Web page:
Taking boat safety course an excellent idea


Whether you are required to or not, taking a safe boating course is an excellent idea.

There are numerous opportunities around the state next Saturday (March 23) to take a free course. Remember, a boater education course is required for anyone operating a boat over 10 horsepower who was born on or after Jan. 1, 1982.

None of the locations are within real close proximity to Lima, but may interest Limaland boaters. Among then are:

Maumee Bay State Park, 8 a.m.–5 p.m. Call 419-836-6003 or email maumeebay.watercraft@dnr.state.oh.us.

Alum Creek State Park, 8 a.m.–5 p.m. Call 740-548-5490.

East Harbor State Park, 8 a.m.–5 p.m. Call 419-621-1402 or email sandusky.watercraft@dnr.state.oh.us.

- Rocky Fork State Park, 8 a.m.–5 p.m. Call 513-734-2730 or email cincinnati.watercraft@dnr.state.oh.us.

Ohio’s boater requirement can be met by taking and passing one of these classroom boating education courses or by online or home study or by taking and passing a proficiency exam. For a summary of Ohio’s regulations and available courses, go to watercraft.ohiodnr.gov/coursesearch.

Ohio requires that completed courses meet the national boating education standards for powerboat rental or operation, as verified by National Association of State Boating Law Administrators (NASBLA).

A boating safety course provides critical information to prepare both new and veteran boaters for the potential risks faced while boating. According to the U.S. Coast Guard, statistics show that when the level of operator education was known, 81 percent of boating deaths occurred on boats where the boat operator had never received boating education instruction.

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This is a great time of year to carry binoculars and a camera while you are out and about.

Spring bird migration has begun with ducks returning north as waters open in late winter. It’s also an excellent time to spot bald eagles since trees are bare.

When seeing wildlife, I go by the adage that you have to be in the right place at the right time. And always be on the lookout. Wildlife may be in one area and gone in only a few minutes.

Last Sunday afternoon while taking a drive, we spotted a pair of bald eagles at their nest not far from the dam at Independence State Park near Defiance. One was sitting in the nest (obviously incubating eggs) while the other sat about 10 yards away on a limb. The white heads on both were easily visible, but binos give you a much better look at these huge raptors.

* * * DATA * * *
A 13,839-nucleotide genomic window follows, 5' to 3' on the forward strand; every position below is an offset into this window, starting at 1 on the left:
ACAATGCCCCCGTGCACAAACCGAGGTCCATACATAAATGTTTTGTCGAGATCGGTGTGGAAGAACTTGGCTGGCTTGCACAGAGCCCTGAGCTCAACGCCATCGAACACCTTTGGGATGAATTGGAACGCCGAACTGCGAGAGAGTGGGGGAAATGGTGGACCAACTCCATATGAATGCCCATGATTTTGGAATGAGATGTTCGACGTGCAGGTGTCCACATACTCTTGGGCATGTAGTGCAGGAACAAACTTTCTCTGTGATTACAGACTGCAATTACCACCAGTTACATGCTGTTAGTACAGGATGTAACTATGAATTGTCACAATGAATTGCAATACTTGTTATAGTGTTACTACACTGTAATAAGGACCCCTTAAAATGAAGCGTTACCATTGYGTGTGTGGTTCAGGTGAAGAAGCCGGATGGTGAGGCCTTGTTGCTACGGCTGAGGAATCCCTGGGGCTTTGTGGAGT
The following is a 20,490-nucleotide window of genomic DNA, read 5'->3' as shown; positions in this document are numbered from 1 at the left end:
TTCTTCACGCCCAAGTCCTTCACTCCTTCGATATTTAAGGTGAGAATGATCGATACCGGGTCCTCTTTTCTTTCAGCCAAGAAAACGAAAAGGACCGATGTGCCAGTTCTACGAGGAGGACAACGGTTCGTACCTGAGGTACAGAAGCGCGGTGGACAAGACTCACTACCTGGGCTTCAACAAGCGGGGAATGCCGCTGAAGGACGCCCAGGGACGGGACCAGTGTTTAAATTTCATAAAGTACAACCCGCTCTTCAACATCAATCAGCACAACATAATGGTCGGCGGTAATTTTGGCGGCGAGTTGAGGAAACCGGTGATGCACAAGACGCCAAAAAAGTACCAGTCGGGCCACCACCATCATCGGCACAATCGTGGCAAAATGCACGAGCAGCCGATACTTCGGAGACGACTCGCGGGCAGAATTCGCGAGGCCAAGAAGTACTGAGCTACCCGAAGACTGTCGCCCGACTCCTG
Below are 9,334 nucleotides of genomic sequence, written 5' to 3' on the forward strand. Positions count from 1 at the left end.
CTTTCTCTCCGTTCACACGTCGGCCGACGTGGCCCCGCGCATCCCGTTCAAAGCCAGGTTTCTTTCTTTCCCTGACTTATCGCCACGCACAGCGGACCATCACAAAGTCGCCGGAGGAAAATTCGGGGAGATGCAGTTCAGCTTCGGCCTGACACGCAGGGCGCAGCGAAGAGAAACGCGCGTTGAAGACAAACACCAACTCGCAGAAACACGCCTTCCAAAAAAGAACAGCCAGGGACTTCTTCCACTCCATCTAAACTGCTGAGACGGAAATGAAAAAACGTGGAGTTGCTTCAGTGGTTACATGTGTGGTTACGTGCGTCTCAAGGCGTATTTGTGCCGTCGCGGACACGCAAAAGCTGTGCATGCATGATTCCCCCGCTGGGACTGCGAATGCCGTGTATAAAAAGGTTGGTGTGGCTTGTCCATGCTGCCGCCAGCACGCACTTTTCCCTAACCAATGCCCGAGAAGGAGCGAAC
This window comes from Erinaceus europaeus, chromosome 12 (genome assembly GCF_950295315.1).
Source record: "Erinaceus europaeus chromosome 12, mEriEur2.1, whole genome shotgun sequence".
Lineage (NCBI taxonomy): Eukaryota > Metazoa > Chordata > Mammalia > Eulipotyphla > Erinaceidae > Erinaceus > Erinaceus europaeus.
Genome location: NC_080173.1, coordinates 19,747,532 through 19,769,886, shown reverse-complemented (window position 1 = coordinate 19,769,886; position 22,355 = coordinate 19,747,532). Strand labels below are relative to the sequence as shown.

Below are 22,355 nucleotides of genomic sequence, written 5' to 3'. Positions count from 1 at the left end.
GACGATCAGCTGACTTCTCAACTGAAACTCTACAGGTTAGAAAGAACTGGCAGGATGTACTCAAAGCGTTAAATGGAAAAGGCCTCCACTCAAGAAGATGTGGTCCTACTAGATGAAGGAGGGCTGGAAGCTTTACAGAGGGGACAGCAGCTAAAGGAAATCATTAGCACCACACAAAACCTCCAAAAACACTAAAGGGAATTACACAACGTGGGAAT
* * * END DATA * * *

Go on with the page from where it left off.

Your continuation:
Later while driving through the Oxbow Wildlife Area, also near Defiance, we spotted some hooded mergansers (5 male and 2 females) on the 40-acre lake in the area. The lake was abut 75 percent free of ice. A number of Canada geese also were present.

Seeing such birds made a chilly and windy day a lot more pleasurable.

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On Monday, Governor Mike DeWine last week signed into law House Bill 86, which contains an emergency gun law clause to fix a drafting error in HB 228.

It clarifies contradictory language on firearms, specifically what is and what is not “dangerous ordnance.” This means the confusing language from HB 228 is corrected immediately upon the bill taking effect on March 28.

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The Ohio Division of Wildlife (DOW) suggests planning a backyard habitat for spring as a weekend activity.

The wildlife agency says a backyard can easily be converted into a mini-refuge for native wildlife. A number of wildlife species have adapted to backyard settings and can be drawn to them by the proper habitat elements. Anyone - even with the smallest parcel of land - can help wildlife by creating habitat areas around their backyard.

The DOW suggests using this backyard conservation tip sheet from the USDA Natural Resources Conservation Service to help you plan your backyard habitat this year: http://ow.ly/CWyR30nShxa.

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The first update to the species of fish in Ohio in nearly 40 years is well worth reading. Filled with graphics, charts and photos, “A Naturalists Guide to Fishes of Ohio” gives the reader a plethora of knowledge of the 170 species mentioned in the book.

The user-friendly book also includes the best fish streams in Ohio, the primary threats to fish, how to better observe them, or the top 10 most pollution-tolerant species, and much more detail.

The book is authored by Dan Rice and Brian Zimmerman and is based on a statewide fish distribution survey by Ohio State University. It is a valuable resource to fish enthusiasts and professionals alike.

The book is priced at $29.95 and is available at the Ohio Biological Survey’s website at http://www.ohiotbiologicalsurvey.org/pub_highlight/

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